Karl Burke, Mound, 2011. Building rubble and yellow paint, dimensions variable.
Paris - Takashi Murakami: Versailles
by Edward Rubin
Once again the battle to save classical French culture from the ugly claws of globalization has been making headlines in France. This time around it was provocateur-artist Takashi Murakami who raised the hackles of Prince Sixte-Henri de Bourbon-Parme, a descendent of Louis XIV, and members of the Coor?dination de la Défense de Versailles, an organization formed to prevent Jeff Koons from exhibiting at the palace in 2008. Condemning Murakami’s “veritable ‘murder’ of our heritage, our artistic identity, and our most sacred culture,” de Bourbon-Parme claimed that the artist’s work disrespects the glory of Versailles: “There are puppets in that exhibition that are frankly grotesque.” Murakami’s exhibition was not derailed, but the “powers that be” did capitulate ever so slightly. The more titillating “body fluid” sculptures, deemed too “explosive” to show, were not on view. ...see the entire review in the print version of March's Sculpture magazine.

Left: Takashi Murakami, Oval Buddha, 2007–10. Bronze and gold leaf, 568 x 312 x 319 cm.
Rome - Rome Biennale: International Exhibition of Sculpture
by Lilly Wei
Billed as the first sculpture biennial in Rome, the original and very ambitious plan was to place contemporary artworks in many of the piazzas of a city celebrated for piazzas—if not for contemporary art (although that might change now with MACRO, MAXXI, and Gagosian). Many of these spaces are already occupied by destination art—one obvious instance is Bernini’s Foun?tain of the Four Rivers in Piazza Navona. It therefore seemed a great idea to site more recent works in the context of a public exhibition, alternating old and new, Italian and international, pegged to the Venice Biennale not so far away. However, due to bureaucratic snafus and other impediments, it was not to be, although the curators, Gloria Porcella and Lamberto Petrecca, are hopeful for the next edition, which they are already planning. This first exhibition, sponsored in part by Roma Capitale and the European Commission, was greatly curtailed, however, confined to the gardens of the Casina Valadier, located on the Pincio not far from the Villa Borghese, and the park of the Villa Torlonia, the residence of Mussolini from 1925–43—two storied (but in Rome, what isn’t) and popular gathering places for Romans and tourists. . ...see the entire review in the print version of March's Sculpture magazine.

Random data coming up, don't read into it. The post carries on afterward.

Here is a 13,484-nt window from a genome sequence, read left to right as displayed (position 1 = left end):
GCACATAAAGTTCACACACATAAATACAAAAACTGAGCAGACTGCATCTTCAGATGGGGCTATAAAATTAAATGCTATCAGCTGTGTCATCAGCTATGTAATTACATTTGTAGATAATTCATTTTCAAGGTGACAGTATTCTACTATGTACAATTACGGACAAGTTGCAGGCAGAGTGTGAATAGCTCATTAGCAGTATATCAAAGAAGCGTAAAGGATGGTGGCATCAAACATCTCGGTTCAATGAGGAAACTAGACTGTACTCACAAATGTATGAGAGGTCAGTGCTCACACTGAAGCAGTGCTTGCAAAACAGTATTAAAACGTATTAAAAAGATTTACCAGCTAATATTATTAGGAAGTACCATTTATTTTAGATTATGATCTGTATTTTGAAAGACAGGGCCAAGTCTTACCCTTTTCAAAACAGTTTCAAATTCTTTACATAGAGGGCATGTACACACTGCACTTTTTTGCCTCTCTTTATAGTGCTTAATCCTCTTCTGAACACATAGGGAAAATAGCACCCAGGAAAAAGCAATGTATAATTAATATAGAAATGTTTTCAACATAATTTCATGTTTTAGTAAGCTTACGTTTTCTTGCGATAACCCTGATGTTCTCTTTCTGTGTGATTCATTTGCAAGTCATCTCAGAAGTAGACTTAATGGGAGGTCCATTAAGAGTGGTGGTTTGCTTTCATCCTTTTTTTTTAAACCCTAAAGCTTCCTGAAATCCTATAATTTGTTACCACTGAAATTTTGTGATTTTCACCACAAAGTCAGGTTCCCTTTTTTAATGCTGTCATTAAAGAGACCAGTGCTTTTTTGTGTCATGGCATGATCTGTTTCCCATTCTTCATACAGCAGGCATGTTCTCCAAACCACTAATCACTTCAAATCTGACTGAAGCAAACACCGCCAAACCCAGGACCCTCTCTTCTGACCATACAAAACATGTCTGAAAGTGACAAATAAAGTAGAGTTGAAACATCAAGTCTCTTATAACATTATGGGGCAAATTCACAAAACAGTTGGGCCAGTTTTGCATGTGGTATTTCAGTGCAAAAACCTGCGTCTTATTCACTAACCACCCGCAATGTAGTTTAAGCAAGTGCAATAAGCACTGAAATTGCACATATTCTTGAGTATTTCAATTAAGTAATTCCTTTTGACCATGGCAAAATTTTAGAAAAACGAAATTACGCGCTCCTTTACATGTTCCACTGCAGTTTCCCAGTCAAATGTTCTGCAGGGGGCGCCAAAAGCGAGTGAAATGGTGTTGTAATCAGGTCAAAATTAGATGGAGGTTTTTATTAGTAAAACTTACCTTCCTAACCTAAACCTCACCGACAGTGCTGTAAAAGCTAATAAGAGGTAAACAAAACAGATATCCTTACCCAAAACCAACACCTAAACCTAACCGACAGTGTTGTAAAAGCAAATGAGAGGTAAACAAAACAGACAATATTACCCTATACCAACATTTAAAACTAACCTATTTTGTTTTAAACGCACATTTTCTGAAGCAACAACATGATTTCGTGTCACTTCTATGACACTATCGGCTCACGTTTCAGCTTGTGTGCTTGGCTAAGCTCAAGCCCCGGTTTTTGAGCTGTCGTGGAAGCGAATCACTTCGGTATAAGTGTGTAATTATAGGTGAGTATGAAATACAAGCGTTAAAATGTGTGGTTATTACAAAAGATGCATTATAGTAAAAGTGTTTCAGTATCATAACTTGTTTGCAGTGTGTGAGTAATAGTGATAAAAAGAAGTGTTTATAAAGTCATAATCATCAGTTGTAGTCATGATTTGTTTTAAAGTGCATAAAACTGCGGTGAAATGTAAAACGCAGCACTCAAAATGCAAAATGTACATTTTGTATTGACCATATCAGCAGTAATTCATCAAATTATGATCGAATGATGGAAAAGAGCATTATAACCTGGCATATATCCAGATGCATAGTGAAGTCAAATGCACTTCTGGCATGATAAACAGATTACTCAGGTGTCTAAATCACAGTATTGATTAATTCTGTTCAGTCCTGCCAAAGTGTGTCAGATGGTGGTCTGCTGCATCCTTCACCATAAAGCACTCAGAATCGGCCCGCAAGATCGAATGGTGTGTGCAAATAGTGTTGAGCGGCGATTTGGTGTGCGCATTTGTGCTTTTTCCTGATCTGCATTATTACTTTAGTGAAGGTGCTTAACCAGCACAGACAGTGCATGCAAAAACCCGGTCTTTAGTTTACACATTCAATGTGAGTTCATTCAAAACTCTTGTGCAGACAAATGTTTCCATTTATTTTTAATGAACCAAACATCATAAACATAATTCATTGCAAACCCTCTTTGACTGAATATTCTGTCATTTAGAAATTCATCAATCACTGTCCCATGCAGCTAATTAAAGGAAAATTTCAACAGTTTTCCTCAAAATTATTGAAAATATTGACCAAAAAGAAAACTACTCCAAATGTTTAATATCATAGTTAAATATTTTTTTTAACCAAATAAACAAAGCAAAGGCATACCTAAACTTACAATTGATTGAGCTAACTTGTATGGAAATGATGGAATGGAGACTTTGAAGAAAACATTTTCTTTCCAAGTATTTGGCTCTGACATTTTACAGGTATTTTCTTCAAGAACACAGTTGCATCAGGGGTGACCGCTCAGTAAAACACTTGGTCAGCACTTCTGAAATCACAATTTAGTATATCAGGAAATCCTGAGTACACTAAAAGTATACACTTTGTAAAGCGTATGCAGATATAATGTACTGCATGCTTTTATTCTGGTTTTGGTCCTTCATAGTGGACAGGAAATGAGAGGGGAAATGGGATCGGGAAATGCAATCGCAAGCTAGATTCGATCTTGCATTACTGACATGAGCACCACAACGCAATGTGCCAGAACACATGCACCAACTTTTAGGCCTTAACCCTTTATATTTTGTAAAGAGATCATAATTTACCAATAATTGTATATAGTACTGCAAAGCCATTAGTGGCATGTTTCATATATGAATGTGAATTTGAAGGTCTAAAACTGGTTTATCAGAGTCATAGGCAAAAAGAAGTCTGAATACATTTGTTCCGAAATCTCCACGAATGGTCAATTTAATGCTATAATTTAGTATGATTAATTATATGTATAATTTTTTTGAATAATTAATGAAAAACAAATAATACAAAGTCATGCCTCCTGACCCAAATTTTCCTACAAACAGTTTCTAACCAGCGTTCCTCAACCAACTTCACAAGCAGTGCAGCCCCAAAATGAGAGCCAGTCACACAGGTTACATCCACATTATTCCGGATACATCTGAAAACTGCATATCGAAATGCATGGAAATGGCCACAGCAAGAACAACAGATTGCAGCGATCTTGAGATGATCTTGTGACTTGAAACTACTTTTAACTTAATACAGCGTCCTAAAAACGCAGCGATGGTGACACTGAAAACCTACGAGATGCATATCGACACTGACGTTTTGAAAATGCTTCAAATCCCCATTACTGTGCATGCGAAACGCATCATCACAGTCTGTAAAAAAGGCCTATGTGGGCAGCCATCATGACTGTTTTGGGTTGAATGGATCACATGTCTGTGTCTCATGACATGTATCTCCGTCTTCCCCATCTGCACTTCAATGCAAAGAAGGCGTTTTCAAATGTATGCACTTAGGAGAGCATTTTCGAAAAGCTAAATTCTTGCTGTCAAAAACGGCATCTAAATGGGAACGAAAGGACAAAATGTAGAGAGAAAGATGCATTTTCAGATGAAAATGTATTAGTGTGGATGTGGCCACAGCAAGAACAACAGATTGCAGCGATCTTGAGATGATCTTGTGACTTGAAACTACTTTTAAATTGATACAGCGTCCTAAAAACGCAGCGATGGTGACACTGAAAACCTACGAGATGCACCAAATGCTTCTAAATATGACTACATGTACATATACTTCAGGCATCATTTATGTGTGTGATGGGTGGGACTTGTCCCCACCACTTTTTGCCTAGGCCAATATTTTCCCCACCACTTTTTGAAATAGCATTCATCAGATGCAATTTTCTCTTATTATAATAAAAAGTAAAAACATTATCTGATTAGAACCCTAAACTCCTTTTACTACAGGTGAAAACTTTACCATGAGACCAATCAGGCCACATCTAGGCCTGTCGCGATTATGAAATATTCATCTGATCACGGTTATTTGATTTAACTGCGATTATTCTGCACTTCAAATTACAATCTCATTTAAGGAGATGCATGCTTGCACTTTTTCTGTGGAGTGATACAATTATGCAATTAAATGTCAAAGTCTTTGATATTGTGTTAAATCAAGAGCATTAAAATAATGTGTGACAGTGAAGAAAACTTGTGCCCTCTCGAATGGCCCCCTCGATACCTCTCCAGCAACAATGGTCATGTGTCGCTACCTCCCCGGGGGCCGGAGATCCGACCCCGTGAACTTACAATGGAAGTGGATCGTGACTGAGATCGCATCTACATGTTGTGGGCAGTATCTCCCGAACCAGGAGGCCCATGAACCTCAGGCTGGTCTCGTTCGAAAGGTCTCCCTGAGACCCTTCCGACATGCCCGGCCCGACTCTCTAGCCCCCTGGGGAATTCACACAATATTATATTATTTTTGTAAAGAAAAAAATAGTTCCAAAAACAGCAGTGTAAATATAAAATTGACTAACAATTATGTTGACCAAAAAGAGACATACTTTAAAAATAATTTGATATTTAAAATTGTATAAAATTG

Andrew Rogers, Unfurling, 2003. Bronze, 310 x 100 x 120 cm. From the Rome Biennale.
Beijing and Shanghai - Xu Bing: Today Art Museum and Shanghai Expo 2010
by Ellen Pearlman
Xu Bing’s two enormous, 28-meter-long Phoenix sculptures are a pastiche of dangling three-dimensional tales chronicling China’s past, present, and future. Images of these mythical birds dying in flames, then shooting up, reborn from their ashes, have appeared for at least 4,000 years, beginning with early Shang Dynasty pottery motifs. Refer?red to as fenghuang, the phoenix is both feng (male) and huang (female) and is traditionally associated with the Chinese empress. Actually a composite of many birds, it sports the head of a golden pheasant, the body of a mandarin duck, the tail of a peacock, the legs of a crane, the mouth of a parrot, and the wings of a swallow. Each Chinese dynasty developed its own version, and Xu searched the different interpretations to find his exact approach. ...see the entire review in the print version of March's Sculpture magazine.

Xu Bing, Phoenix Project, 2007–10. Construction debris and light-emitting diodes, 2 elements, 27 and 28 meters long.